Note: Being easy to use was key. Let’s face it, salespeople are not always great with admin!
Sales Training – With the content done, I designed a highly tailored two-day workshop to not just share the benefits of effective account planning but to actually get it done for 50% of customers. At the end of the workshop, each of the sales team committed to a date when they would complete all of them.
Sales Coaching – To ensure the sales team were supported following this training, I shared our achievements with key stakeholders in the business. This meant that the account plans had buy-in from the internal clients most likely to benefit from this information (such as operational delivery).
I had 121 coaching sessions with each member of the sales team and made myself freely available for support should they get stuck.
The outcome was sales success after sales success — the most notable being a 5-year contract win for a £60m annual spend. The CEO and Head of Sales agreed that the account plans were key to their increased ability to identify and close more profitable business with clients who constantly had competitors trying to batter down their doors.
Getting Started with Sales Enablement
1. Gain buy-in from the business
The concept of sales enablement can be a difficult one for some departments to get their head around.
HR can feel they are losing a chunk of responsibility. Sales can feel it’s just another flash-in-the-pan strategy to unfairly put pressure on them. Even marketing can feel that they are being asked (again) to pack their bags and move to yet another office under a new leader who really doesn’t understand the positive impact they can have on the business.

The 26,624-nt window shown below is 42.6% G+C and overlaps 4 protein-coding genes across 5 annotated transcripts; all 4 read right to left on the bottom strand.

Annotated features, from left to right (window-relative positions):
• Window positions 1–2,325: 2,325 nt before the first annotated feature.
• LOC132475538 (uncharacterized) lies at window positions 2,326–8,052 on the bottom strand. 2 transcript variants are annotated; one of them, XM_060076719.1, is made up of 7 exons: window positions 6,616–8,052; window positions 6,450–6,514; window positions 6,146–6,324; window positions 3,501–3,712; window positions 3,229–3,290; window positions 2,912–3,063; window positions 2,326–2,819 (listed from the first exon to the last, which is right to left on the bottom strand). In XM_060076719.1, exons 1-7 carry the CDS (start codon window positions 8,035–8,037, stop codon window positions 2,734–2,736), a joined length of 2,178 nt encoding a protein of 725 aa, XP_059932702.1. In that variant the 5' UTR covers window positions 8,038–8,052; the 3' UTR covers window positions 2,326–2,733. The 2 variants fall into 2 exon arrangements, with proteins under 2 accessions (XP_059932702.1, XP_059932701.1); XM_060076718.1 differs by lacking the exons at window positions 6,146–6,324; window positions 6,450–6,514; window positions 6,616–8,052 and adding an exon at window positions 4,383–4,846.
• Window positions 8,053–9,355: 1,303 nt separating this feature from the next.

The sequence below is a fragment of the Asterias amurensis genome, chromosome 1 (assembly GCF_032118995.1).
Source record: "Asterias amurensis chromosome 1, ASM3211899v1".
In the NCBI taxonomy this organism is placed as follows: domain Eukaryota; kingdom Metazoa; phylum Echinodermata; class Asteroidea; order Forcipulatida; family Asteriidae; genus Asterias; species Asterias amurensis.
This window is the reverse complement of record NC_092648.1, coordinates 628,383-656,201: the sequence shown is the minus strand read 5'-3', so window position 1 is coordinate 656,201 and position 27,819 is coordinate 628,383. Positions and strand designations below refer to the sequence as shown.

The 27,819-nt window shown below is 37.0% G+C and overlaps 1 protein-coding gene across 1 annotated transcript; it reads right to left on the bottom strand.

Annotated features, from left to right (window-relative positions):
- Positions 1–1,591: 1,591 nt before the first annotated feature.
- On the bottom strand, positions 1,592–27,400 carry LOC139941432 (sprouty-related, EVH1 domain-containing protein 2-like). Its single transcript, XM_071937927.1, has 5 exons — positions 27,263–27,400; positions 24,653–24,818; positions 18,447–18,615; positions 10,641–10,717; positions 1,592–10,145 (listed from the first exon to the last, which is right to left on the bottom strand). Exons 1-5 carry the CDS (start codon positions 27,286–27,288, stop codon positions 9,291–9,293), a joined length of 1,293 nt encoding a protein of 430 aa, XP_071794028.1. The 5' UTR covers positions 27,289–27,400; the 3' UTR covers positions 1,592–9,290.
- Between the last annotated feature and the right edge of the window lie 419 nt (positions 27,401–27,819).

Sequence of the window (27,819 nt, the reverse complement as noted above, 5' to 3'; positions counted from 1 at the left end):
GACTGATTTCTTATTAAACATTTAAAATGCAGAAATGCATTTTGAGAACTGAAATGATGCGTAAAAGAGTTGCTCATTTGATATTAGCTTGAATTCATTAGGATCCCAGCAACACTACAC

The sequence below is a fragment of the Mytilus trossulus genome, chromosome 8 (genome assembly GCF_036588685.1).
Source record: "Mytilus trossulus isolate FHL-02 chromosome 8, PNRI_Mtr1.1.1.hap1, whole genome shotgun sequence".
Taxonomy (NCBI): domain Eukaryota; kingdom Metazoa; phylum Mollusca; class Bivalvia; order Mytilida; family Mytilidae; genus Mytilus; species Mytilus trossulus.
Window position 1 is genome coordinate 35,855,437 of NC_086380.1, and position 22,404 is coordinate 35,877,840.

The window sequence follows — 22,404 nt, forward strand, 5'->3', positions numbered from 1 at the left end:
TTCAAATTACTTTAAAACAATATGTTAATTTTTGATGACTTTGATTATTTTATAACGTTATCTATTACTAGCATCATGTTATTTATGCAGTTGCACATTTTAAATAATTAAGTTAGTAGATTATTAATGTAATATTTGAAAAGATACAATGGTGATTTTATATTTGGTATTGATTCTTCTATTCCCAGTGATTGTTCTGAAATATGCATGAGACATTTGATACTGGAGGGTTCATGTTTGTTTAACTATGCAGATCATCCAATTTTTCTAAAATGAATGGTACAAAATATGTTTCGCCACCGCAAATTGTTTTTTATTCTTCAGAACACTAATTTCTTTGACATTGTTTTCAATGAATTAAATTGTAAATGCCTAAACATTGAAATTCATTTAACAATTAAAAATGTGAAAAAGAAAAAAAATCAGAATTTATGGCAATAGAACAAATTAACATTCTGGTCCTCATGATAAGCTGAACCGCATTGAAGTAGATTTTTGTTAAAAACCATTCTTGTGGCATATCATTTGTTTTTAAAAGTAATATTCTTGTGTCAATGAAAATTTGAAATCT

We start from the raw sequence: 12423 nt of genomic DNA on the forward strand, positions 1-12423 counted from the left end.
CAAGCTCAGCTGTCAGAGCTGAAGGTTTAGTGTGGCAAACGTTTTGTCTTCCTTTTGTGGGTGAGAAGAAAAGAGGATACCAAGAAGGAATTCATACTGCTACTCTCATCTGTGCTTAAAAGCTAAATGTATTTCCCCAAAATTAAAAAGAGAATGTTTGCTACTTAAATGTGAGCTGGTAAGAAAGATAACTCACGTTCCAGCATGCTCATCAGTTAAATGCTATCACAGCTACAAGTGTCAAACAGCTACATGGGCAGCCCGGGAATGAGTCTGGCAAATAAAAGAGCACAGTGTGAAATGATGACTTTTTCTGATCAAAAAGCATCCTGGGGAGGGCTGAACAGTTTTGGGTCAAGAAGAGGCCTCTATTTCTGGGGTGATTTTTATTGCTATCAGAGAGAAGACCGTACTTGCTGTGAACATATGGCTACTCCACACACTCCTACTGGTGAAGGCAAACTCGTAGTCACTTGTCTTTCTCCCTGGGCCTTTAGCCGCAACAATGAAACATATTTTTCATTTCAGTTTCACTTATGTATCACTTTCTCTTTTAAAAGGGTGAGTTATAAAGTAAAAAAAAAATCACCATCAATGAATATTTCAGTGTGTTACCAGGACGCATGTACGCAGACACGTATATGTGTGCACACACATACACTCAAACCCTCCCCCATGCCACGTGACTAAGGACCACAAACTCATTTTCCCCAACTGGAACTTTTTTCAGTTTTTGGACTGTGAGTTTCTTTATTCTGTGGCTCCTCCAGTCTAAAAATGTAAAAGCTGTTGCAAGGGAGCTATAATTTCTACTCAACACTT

To prevent any misunderstanding, the message from the top needs to be clear. Sales enablement is good for the future of the business, because it is good for the customer.
2. Who owns it?
The next step to achieving a harmonious introduction to sales enablement is to make it clear from the start who owns it.
Responsible for equipping the sales and marketing teams with everything they need to maximize every customer relationship, it most clearly comes under the revenue-generating side of the business.
Placing it anywhere else will create a set of ineffective processes that are more likely to damage the sales team than improve their performance.
3. Be clear on your sales enablement strategy
Advocating a pull-not-push approach, a highly effective sales enablement strategy helps the business to align their sales process to the way their customers prefer to buy from them.
This is a message that should be voiced not only at the start of implementation, but continually. Delighting the customer should always be at the forefront of everyone’s mind.
4. Set clear goals